In patients of Han Chinese or Thai origin the risk of serious skin reactions associated with carbamazepine or chemically-related compounds may be predicted by testing a blood sample of these patients. Your doctor should be able to advise if a blood test is necessary before taking Zebinix.


Zebinix is not to be given to children aged 6 years and below.

Other medicines and Zebinix

Tell your doctor or pharmacist if you are taking, have recently taken or might take any other medicines. This is just in case any of them interfere with how Zebinix works or how Zebinix interferes with their effect.

Tell your doctor if you are taking:

  • phenytoin (a medicine used to treat epilepsy) since your dose may need to be adjusted;
  • carbamazepine (a medicine used to treat epilepsy) since your dose may have to be adjusted and the following side effects of Zebinix may occur in higher frequency: seeing double, abnormal coordination and dizziness;
  • hormonal contraceptives (such as the contraceptive pill) since Zebinix may make these less effective;
  • simvastatin (a medicine used to lower cholesterol levels) since your dose may have to be adjusted;
  • rosuvastatin, a medicine used to lower cholesterol level;
  • the blood thinner - warfarin;
  • tricyclic antidepressants e.g. amitriptyline;
  • do not take oxcarbazepine (a medicine used to treat epilepsy) with Zebinix, as it is not known whether it is safe to take these medicines together.

See ‘Pregnancy and breast-feeding’ section for advice about contraception.

Pregnancy and breast-feeding

If you are pregnant or breast-feeding, think you may be pregnant or are planning to have a baby, ask your doctor or pharmacist for advice before taking this medicine.

There are no data from the use of eslicarbazepine acetate in pregnant women. Research has shown an increased risk of birth defects in children of women taking antiepileptic medicines. On the other hand effective antiepileptic therapy must not be interrupted since the worsening of the disease is harmful to both the mother and the unborn child.

Do not breast-feed while you are taking Zebinix. It is not known whether it passes into breast milk.

Zebinix may make hormonal contraceptives such as the contraceptive pill less effective. Therefore, it is recommended that you use other forms of safe and effective contraception, when taking Zebinix up to the end of the current menstrual cycle after stopping treatment.

Driving and using machines

Zebinix may make you feel dizzy, drowsy and affect your vision, particularly at the beginning of treatment. If this happens to you, do not drive or use any tools or machines.

Zebinix contains methyl parahydroxybenzoate (E218) and sulphites

Zebinix oral suspension contains methyl parahydroxybenzoate (E218) which may cause allergic reactions (possibly delayed) and sulphites which may rarely cause severe hypersensitivity reactions and bronchospasm.

3. How to take Zebinix

Always take this medicine exactly as your doctor has told you. Check with your doctor or pharmacist if you are not sure.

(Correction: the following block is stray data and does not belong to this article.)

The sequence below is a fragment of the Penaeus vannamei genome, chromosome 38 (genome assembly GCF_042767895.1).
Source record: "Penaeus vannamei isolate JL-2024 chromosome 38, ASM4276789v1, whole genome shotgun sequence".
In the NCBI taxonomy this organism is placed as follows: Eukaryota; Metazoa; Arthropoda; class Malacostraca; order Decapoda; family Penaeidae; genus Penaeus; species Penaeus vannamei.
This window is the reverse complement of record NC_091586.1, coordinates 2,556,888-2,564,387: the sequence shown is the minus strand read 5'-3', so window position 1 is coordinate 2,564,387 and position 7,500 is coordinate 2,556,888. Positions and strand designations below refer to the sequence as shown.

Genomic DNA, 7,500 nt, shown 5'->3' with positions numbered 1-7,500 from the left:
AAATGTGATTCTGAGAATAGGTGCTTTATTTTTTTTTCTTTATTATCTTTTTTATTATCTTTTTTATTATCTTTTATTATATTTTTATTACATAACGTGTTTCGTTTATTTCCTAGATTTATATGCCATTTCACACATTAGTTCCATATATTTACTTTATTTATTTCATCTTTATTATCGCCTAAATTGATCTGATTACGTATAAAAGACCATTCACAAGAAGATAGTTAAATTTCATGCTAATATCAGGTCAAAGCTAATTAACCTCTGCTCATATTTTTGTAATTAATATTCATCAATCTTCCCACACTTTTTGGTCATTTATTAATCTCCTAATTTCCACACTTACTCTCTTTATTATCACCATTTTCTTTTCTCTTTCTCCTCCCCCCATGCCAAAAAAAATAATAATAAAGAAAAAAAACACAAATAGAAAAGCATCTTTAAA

Dose when you start treatment

400 mg once daily for one or two weeks, before increasing to the maintenance dose. Your doctor will decide whether you will be given this dose for one or two weeks.

Maintenance dose

The usual maintenance dose is 800 mg once daily.

Depending on how you respond to Zebinix, your dose may be increased to 1,200 mg once daily. If you are taking Zebinix on its own your doctor may consider you can benefit of a dose of 1,600 mg once daily.

Patients with kidney problems

If you have kidney problems you will usually be given a lower dose of Zebinix. Your doctor will work out the correct dose for you. Zebinix is not recommended if you have severe kidney problems.

Elderly (over 65 years of age)

If you are elderly and taking Zebinix on its own the dose of 1,600 mg is not a suitable dose for you.

Children above 6 years of age

Dose when you start treatment

The starting dose is 10 mg per kg body weight taken once a day for one or two weeks, before increasing to the maintenance dose.

Maintenance dose

Depending on the response to Zebinix, the dose may be increased by 10 mg per kg body weight, at intervals of one or two weeks, up to 30 mg per kg body weight. The maximum dose is 1,200 mg once daily.

Children with ≥60 kg

Children with 60 kg or more body weight should take the same dose as adults.

Other form of this medicine, like oral suspension, maybe more suitable for children. Ask your doctor or pharmacist.

Method and route of administration

Zebinix is for oral use.

Zebinix oral suspension may be taken with or without food.

Shake well before use.

Always use the oral syringe provided to take your medicine.

Instructions for use:

Step 1. Remove the bottle, the oral syringe and the bottle adapter from the box

Step 2. Shake the bottle for at least 10 seconds and remove the child resistant closure by pushing it down and turning it counter-clockwise (to the left).